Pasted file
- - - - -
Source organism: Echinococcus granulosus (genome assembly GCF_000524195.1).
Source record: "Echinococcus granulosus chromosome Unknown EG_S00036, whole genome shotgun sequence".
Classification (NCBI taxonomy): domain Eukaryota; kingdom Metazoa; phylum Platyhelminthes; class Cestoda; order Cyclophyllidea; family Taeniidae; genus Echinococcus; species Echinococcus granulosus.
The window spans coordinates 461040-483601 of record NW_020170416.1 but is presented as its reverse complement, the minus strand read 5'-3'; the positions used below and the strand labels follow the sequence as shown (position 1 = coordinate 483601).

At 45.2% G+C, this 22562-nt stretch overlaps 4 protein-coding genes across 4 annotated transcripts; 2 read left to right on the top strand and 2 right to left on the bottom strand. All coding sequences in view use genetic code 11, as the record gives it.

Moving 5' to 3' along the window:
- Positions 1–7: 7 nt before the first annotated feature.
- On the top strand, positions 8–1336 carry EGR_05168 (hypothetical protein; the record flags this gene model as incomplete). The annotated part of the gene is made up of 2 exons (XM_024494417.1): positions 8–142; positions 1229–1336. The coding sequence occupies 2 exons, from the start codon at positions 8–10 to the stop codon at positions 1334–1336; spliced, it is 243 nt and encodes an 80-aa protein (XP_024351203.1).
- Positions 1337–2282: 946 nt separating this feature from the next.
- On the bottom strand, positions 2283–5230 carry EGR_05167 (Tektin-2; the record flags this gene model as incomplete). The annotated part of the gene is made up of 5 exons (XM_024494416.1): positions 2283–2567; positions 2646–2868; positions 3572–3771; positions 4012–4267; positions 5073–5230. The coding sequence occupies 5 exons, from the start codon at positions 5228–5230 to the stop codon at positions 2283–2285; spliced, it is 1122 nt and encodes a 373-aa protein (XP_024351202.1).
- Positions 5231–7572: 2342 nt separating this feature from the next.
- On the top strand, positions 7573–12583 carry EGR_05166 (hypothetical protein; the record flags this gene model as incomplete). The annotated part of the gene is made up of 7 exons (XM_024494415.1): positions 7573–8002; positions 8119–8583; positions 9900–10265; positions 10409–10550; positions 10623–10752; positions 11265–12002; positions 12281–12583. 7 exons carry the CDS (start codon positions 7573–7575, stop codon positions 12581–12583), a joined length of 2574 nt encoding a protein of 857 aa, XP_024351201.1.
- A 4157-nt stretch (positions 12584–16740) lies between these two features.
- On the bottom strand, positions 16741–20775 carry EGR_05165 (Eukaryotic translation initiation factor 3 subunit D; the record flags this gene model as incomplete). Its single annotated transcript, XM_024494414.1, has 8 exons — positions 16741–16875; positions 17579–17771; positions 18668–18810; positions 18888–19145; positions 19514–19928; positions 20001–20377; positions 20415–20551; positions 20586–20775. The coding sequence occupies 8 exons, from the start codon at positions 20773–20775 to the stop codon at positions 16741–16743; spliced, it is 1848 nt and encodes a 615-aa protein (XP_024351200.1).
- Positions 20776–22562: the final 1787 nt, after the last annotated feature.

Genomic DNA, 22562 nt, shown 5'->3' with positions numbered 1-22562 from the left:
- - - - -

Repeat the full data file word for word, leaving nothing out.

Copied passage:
Source organism: Echinococcus granulosus (genome assembly GCF_000524195.1).
Source record: "Echinococcus granulosus chromosome Unknown EG_S00036, whole genome shotgun sequence".
Classification (NCBI taxonomy): domain Eukaryota; kingdom Metazoa; phylum Platyhelminthes; class Cestoda; order Cyclophyllidea; family Taeniidae; genus Echinococcus; species Echinococcus granulosus.
The window spans coordinates 461040-483601 of record NW_020170416.1 but is presented as its reverse complement, the minus strand read 5'-3'; the positions used below and the strand labels follow the sequence as shown (position 1 = coordinate 483601).

At 45.2% G+C, this 22562-nt stretch overlaps 4 protein-coding genes across 4 annotated transcripts; 2 read left to right on the top strand and 2 right to left on the bottom strand. All coding sequences in view use genetic code 11, as the record gives it.

Moving 5' to 3' along the window:
- Positions 1–7: 7 nt before the first annotated feature.
- On the top strand, positions 8–1336 carry EGR_05168 (hypothetical protein; the record flags this gene model as incomplete). The annotated part of the gene is made up of 2 exons (XM_024494417.1): positions 8–142; positions 1229–1336. The coding sequence occupies 2 exons, from the start codon at positions 8–10 to the stop codon at positions 1334–1336; spliced, it is 243 nt and encodes an 80-aa protein (XP_024351203.1).
- Positions 1337–2282: 946 nt separating this feature from the next.
- On the bottom strand, positions 2283–5230 carry EGR_05167 (Tektin-2; the record flags this gene model as incomplete). The annotated part of the gene is made up of 5 exons (XM_024494416.1): positions 2283–2567; positions 2646–2868; positions 3572–3771; positions 4012–4267; positions 5073–5230. The coding sequence occupies 5 exons, from the start codon at positions 5228–5230 to the stop codon at positions 2283–2285; spliced, it is 1122 nt and encodes a 373-aa protein (XP_024351202.1).
- Positions 5231–7572: 2342 nt separating this feature from the next.
- On the top strand, positions 7573–12583 carry EGR_05166 (hypothetical protein; the record flags this gene model as incomplete). The annotated part of the gene is made up of 7 exons (XM_024494415.1): positions 7573–8002; positions 8119–8583; positions 9900–10265; positions 10409–10550; positions 10623–10752; positions 11265–12002; positions 12281–12583. 7 exons carry the CDS (start codon positions 7573–7575, stop codon positions 12581–12583), a joined length of 2574 nt encoding a protein of 857 aa, XP_024351201.1.
- A 4157-nt stretch (positions 12584–16740) lies between these two features.
- On the bottom strand, positions 16741–20775 carry EGR_05165 (Eukaryotic translation initiation factor 3 subunit D; the record flags this gene model as incomplete). Its single annotated transcript, XM_024494414.1, has 8 exons — positions 16741–16875; positions 17579–17771; positions 18668–18810; positions 18888–19145; positions 19514–19928; positions 20001–20377; positions 20415–20551; positions 20586–20775. The coding sequence occupies 8 exons, from the start codon at positions 20773–20775 to the stop codon at positions 16741–16743; spliced, it is 1848 nt and encodes a 615-aa protein (XP_024351200.1).
- Positions 20776–22562: the final 1787 nt, after the last annotated feature.

Genomic DNA, 22562 nt, shown 5'->3' with positions numbered 1-22562 from the left: